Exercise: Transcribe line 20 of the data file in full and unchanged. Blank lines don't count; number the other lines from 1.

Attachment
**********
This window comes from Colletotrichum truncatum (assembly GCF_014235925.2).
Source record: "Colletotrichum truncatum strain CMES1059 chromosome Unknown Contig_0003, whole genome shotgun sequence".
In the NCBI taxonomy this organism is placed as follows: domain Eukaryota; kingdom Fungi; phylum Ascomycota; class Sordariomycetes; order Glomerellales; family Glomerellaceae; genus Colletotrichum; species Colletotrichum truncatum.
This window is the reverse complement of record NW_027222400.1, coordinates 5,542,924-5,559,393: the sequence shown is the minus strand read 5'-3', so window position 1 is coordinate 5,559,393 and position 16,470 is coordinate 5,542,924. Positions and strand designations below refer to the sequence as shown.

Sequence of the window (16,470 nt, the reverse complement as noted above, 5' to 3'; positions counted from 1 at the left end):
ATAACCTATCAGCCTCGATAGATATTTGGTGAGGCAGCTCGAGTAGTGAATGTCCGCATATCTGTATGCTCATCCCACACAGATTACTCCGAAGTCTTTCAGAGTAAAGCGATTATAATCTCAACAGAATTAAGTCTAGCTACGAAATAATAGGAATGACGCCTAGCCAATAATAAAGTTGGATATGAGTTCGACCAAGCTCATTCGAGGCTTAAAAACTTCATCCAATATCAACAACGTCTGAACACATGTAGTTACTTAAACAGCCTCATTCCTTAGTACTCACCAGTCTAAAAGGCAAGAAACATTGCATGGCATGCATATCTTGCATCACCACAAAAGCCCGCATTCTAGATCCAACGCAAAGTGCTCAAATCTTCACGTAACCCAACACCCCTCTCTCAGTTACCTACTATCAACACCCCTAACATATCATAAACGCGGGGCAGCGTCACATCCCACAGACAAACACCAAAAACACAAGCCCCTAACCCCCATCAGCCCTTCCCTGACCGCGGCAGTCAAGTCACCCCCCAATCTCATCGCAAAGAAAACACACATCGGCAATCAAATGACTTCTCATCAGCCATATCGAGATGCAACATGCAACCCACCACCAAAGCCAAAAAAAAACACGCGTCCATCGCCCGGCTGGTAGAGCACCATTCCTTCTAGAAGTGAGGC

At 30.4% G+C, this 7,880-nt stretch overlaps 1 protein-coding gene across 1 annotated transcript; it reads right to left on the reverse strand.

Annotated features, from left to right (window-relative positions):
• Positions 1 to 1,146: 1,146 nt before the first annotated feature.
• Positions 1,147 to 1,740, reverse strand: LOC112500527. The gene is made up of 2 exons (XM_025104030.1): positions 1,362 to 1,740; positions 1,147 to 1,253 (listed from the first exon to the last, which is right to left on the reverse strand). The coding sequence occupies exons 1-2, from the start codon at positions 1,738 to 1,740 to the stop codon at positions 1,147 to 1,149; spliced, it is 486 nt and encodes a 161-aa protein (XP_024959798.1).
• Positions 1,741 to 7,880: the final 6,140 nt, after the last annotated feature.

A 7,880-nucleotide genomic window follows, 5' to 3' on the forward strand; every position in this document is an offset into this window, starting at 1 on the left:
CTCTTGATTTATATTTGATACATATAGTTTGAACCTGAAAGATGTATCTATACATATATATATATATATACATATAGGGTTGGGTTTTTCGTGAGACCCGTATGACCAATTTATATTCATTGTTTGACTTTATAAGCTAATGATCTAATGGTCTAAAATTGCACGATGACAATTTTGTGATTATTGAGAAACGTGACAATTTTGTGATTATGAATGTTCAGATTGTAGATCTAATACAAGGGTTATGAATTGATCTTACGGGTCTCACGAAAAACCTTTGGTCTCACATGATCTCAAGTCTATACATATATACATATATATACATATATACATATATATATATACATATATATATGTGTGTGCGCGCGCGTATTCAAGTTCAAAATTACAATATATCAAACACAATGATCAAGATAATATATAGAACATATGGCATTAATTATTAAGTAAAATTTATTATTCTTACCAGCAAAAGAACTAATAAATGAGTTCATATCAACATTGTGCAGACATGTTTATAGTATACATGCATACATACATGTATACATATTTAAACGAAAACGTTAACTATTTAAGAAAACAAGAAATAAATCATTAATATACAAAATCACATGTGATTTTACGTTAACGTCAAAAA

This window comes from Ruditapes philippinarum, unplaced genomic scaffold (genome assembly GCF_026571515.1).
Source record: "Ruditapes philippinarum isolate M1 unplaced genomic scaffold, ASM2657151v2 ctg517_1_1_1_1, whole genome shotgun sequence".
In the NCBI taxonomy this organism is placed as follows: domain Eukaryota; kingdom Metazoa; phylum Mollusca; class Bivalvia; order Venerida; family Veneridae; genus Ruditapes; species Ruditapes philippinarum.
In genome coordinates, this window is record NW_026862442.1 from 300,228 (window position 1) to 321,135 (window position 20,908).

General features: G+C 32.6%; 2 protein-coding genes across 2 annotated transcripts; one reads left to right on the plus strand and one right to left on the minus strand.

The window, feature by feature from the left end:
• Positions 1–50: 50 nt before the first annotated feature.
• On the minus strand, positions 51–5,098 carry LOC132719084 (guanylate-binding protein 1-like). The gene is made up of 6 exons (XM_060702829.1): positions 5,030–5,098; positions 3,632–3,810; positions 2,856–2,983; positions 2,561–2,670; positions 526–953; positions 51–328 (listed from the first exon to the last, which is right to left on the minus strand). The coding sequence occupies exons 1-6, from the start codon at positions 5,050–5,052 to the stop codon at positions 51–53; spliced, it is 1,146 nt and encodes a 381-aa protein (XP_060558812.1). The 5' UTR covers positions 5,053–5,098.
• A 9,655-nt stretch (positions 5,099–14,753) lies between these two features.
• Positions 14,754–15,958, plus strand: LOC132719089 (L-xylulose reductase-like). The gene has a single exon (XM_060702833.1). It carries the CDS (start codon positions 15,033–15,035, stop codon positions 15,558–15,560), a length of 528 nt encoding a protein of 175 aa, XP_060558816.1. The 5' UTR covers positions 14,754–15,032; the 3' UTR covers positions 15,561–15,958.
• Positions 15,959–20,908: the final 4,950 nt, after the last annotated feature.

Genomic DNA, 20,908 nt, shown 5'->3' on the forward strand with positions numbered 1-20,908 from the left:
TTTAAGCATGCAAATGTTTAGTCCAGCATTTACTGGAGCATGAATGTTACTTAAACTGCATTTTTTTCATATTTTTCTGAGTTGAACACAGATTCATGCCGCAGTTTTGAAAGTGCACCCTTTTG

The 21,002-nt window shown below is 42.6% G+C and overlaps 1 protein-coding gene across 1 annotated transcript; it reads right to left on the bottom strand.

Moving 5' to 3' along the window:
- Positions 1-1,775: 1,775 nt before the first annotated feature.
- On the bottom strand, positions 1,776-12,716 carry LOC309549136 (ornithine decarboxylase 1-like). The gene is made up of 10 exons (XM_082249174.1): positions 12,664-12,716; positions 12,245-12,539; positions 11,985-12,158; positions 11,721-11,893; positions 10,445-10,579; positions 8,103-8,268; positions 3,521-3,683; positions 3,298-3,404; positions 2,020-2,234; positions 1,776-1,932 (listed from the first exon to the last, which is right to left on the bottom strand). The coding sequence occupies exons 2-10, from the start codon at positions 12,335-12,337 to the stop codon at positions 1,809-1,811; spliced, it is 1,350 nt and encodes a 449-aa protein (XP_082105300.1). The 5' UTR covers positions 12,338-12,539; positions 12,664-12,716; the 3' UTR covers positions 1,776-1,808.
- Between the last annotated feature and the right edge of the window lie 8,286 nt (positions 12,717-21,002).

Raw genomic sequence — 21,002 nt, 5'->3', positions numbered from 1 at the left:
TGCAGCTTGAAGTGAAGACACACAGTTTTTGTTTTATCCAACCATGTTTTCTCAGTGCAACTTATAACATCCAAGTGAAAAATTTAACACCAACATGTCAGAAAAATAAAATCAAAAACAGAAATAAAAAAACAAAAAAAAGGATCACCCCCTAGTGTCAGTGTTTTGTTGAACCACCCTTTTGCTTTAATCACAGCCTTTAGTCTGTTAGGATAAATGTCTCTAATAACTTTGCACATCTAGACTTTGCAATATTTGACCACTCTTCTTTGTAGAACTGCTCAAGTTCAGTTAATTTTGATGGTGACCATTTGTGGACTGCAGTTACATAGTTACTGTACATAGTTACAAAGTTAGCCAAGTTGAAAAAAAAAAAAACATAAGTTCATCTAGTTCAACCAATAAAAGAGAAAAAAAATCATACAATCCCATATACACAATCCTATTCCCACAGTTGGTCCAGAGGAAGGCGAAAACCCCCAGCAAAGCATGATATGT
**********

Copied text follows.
• Positions 1–50: 50 nt before the first annotated feature.